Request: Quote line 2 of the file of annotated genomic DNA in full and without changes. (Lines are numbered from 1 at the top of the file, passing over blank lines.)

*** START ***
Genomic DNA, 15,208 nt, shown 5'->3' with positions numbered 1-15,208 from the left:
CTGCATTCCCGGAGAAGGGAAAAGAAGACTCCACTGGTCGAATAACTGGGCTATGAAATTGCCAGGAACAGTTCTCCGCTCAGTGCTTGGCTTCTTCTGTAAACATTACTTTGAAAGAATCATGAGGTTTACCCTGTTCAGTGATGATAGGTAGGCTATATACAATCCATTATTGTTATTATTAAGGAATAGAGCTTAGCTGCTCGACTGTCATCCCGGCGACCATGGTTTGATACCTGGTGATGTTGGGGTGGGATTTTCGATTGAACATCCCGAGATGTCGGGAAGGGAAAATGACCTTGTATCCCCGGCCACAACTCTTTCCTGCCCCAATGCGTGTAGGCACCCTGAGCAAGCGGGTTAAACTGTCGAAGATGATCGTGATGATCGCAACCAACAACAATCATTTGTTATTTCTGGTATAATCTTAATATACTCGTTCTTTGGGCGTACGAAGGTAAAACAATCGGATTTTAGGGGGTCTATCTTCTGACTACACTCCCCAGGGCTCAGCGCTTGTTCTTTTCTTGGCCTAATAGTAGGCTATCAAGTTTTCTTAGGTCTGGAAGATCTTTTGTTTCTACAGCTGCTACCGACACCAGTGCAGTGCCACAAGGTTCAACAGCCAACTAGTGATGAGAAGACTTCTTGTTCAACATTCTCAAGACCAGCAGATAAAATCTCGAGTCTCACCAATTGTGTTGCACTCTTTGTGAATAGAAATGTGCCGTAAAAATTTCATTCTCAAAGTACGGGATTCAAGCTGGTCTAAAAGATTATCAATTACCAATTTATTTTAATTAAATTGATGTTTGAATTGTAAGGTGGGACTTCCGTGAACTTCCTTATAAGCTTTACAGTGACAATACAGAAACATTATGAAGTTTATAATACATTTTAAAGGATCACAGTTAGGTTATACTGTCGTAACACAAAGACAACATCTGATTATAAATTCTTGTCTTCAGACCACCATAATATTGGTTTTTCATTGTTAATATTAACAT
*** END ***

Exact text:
CTGCATTCCCGGAGAAGGGAAAAGAAGACTCCACTGGTCGAATAACTGGGCTATGAAATTGCCAGGAACAGTTCTCCGCTCAGTGCTTGGCTTCTTCTGTAAACATTACTTTGAAAGAATCATGAGGTTTACCCTGTTCAGTGATGATAGGTAGGCTATATACAATCCATTATTGTTATTATTAAGGAATAGAGCTTAGCTGCTCGACTGTCATCCCGGCGACCATGGTTTGATACCTGGTGATGTTGGGGTGGGATTTTCGATTGAACATCCCGAGATGTCGGGAAGGGAAAATGACCTTGTATCCCCGGCCACAACTCTTTCCTGCCCCAATGCGTGTAGGCACCCTGAGCAAGCGGGTTAAACTGTCGAAGATGATCGTGATGATCGCAACCAACAACAATCATTTGTTATTTCTGGTATAATCTTAATATACTCGTTCTTTGGGCGTACGAAGGTAAAACAATCGGATTTTAGGGGGTCTATCTTCTGACTACACTCCCCAGGGCTCAGCGCTTGTTCTTTTCTTGGCCTAATAGTAGGCTATCAAGTTTTCTTAGGTCTGGAAGATCTTTTGTTTCTACAGCTGCTACCGACACCAGTGCAGTGCCACAAGGTTCAACAGCCAACTAGTGATGAGAAGACTTCTTGTTCAACATTCTCAAGACCAGCAGATAAAATCTCGAGTCTCACCAATTGTGTTGCACTCTTTGTGAATAGAAATGTGCCGTAAAAATTTCATTCTCAAAGTACGGGATTCAAGCTGGTCTAAAAGATTATCAATTACCAATTTATTTTAATTAAATTGATGTTTGAATTGTAAGGTGGGACTTCCGTGAACTTCCTTATAAGCTTTACAGTGACAATACAGAAACATTATGAAGTTTATAATACATTTTAAAGGATCACAGTTAGGTTATACTGTCGTAACACAAAGACAACATCTGATTATAAATTCTTGTCTTCAGACCACCATAATATTGGTTTTTCATTGTTAATATTAACAT